State legislators have been so stingy for so long, that Miami-Dade Public Schools is turning to voters for money to pay for teacher raises and school safety.
Miami-Dade voters are being asked to approve an increase in property taxes by 75 cents per $1,000 in taxable value. In real money, that amounts to about $12 a month, possibly less than $144 a year for the typical homeowner.
Voters should say Yes.
We agree with Superintendent Alberto Carvalho that Miami-Dade teachers are sorely underpaid compared to those in other states, while our cost of living is way higher. Many teachers work second jobs to make ends meet. Others change careers or move to states where teachers are better compensated.
The tax increase would generate an extra $232 million a year. Carvalho said, pending bargaining with the United Teachers of Dade, the school district plans to direct around 90 percent of the money to subsidize the salary increases; the rest will fund school safety measures, supplementing money already allocated by the state following the Parkland school massacre.
If voters approve the November referendum, which is also supported by the Miami-Dade School Board, the vast majority of the county’s 19,000 teachers would see a bump in their salary. Consequently, other school employees, including counselors and teacher’s aides, would also get a raise. It’s fair to spread the wealth.
“Relying on a change in Tallahassee and asking teachers to be more patient — it doesn’t work for me,” Carvalho told the Editorial Board. “If we don’t get this passed, we’re at the mercy of the state.” That leaves little hope for funding.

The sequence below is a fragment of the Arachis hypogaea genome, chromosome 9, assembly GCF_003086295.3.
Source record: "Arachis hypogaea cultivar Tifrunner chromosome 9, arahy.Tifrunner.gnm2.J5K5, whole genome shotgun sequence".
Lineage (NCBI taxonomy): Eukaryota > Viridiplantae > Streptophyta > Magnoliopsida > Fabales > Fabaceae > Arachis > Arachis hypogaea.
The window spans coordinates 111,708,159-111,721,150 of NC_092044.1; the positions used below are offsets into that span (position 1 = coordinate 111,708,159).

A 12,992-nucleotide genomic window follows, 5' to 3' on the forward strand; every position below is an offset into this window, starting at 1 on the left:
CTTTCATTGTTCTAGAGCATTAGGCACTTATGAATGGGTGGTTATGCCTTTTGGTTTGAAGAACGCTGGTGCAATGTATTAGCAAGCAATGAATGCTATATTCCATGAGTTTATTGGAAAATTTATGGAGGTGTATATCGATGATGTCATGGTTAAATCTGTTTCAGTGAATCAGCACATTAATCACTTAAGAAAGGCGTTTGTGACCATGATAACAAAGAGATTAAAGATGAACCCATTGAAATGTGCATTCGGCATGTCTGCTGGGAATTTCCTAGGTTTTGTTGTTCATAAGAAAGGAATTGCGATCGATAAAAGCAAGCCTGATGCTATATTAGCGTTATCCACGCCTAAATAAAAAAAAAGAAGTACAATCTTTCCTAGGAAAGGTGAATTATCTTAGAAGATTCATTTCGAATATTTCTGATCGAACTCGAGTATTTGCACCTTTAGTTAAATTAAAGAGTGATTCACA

Carvalho said a confluence of events makes this the right time to ask voters to dig into their pockets: a tax rate that is the lowest in 40 years; growing needs in schools not being met by state lawmakers; and the district’s excellent academic performance rating — plus overall public support for school safety. It’s been top of mind since 17 students and staffers were killed at Marjory Stoneman Douglas High School on Valentine’s Day. The shooter managed to avoid security, enter the school and open fire. Helping matters: Broward County voters already approved a similar measure for that district in August.
The ballot item says that the money will be collected until 2023, not into infinity. We support that end date. Voters would have to approve an extension.
We hope that the fruits of the referendum — along with the $1.2 billion 2012 bond referendum approved by voters to rebuild and repair aging schools — will plug most financial holes that plague the district, at least for the near future. Carvalho assured the board the tax money cannot go toward operational or progammatic costs, but only teacher salaries and security. That should be an iron-clad promise — with no loopholes.
The Herald recommends YES (#362) on the Miami-Dade County Public Schools referendum to increase property taxes for teacher raises and school security.